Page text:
The recent Grenfell Tower disaster has put the construction industry under the microscope and concerns about asbestos are currently hitting the news.
The tower was built in 1974 and the now-banned fire retardant, asbestos, was present in textured ceilings and in airing cupboards. Worries that survivors, firefighters and other first responders who were exposed to smoke and dust inhalation may be at risk of asbestos poisoning, follow similar reported cases in the aftermath of the 9/11 disaster in New York.
Such tragedies have highlighted the risks of asbestos, but in reality, asbestos is an ongoing concern. Indeed most public buildings built between 1950 and 2000 are likely to contain asbestos, such as schools and hospitals.
A lot of work has been undertaken within the construction industry to raise awareness of asbestos and risks associated with it. It appears more work is needed in this area after a recent survey identified that 32% of construction workers have never checked an asbestos register before starting work on a new site. Given that 20 tradespeople die each week with asbestos-related illnesses and in the region of 3,000 people die from it in the UK each year, it seems tragic that people working in proximity of this deadly substance are not better informed.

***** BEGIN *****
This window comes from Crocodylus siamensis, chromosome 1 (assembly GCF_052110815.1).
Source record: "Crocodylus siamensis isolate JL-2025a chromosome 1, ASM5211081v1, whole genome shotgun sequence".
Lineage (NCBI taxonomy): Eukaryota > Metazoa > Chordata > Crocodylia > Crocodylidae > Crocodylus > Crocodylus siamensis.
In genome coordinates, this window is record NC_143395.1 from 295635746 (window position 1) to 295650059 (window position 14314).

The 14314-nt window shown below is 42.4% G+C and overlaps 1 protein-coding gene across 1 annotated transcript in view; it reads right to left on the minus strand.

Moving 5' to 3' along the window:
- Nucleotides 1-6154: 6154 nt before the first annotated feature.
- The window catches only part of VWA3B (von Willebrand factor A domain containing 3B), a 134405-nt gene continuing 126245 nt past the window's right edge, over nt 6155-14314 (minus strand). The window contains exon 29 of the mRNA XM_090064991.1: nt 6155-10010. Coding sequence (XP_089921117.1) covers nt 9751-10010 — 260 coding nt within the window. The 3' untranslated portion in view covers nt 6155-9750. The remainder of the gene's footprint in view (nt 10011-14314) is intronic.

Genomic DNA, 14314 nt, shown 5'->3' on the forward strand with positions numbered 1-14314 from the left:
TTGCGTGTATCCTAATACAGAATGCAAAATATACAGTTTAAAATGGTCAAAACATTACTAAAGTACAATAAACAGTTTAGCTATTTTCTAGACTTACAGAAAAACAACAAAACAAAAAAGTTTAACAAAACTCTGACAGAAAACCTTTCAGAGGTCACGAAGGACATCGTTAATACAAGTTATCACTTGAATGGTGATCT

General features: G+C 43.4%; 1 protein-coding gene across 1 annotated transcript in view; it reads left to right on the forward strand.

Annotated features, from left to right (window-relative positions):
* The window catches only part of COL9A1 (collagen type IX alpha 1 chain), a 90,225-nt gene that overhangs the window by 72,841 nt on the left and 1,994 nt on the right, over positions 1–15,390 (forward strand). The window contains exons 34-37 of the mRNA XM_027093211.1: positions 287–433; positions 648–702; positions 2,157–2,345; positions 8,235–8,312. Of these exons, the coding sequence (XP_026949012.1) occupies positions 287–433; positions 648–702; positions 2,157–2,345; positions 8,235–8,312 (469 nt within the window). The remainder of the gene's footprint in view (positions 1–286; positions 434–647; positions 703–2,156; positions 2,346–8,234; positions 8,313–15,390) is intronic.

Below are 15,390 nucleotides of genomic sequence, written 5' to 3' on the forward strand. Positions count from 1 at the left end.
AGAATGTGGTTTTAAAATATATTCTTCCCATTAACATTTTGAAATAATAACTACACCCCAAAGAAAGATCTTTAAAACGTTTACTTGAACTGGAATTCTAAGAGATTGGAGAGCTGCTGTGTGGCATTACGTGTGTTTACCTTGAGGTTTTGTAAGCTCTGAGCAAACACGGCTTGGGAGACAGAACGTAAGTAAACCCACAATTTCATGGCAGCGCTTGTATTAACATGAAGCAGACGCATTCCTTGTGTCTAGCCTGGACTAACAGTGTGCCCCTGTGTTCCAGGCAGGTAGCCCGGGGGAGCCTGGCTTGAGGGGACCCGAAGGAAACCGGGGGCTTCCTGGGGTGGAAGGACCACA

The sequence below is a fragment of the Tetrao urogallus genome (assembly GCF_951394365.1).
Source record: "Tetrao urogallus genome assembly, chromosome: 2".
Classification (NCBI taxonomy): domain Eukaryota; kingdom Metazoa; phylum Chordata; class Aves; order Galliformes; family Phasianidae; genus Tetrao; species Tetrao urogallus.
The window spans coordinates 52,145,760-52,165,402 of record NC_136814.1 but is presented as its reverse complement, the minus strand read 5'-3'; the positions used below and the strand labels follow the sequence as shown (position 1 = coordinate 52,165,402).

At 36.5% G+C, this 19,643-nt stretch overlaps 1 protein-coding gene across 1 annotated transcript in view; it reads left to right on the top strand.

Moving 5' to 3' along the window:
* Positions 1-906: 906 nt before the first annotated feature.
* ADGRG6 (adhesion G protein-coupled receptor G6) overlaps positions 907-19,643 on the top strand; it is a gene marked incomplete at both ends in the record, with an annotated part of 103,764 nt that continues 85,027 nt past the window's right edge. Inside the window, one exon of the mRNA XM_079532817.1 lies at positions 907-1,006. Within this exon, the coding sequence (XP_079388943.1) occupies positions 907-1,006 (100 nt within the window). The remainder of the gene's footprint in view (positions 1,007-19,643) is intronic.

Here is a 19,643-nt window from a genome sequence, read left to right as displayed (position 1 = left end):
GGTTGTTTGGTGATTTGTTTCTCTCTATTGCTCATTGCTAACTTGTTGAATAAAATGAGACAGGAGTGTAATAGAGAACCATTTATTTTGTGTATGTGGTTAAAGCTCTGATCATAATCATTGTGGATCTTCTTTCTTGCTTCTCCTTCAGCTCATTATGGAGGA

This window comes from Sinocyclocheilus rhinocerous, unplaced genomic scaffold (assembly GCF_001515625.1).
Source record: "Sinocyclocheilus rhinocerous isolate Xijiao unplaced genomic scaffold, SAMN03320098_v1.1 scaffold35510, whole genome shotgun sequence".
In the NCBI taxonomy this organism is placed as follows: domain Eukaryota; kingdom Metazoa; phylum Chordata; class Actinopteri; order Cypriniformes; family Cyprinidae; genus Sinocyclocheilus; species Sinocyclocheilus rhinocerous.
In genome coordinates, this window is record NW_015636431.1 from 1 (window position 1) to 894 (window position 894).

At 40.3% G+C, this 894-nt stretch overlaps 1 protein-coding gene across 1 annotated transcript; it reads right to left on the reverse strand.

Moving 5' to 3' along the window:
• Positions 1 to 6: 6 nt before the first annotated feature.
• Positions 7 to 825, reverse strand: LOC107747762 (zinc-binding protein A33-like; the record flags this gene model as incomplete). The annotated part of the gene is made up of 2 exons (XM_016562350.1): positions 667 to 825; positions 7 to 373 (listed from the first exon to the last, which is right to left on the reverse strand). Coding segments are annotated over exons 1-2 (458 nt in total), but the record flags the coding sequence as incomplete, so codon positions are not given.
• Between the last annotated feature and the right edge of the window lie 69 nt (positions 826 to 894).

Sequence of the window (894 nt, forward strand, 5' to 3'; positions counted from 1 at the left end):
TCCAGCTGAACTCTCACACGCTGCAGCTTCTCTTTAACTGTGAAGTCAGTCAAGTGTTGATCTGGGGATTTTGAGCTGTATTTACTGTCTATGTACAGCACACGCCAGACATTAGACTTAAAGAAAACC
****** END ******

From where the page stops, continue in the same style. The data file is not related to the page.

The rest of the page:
The HSE are taking a hard line. Recent fines given to companies for non-compliance when working with asbestos have increased. Following the court case against Thistlemoor Healthcare and Management Ltd who pleaded guilty to breaching Regulation 5 of Control of Asbestos Regulations 2012 and were fined £15,000, HSE inspector Samantha Wells commented: “The risk of exposure to asbestos could so easily have been avoided if the company had carried out a suitable and sufficient asbestos assessment to identify the presence of asbestos within properties prior to commencing refurbishment work. Companies should be aware HSE will not hesitate to take appropriate enforcement action against those that fall below the required standards.”
Realistically it will be impossible to remove asbestos from buildings in the next few decades and therefore training and raising awareness of asbestos and the risks will be key to keeping people safe.
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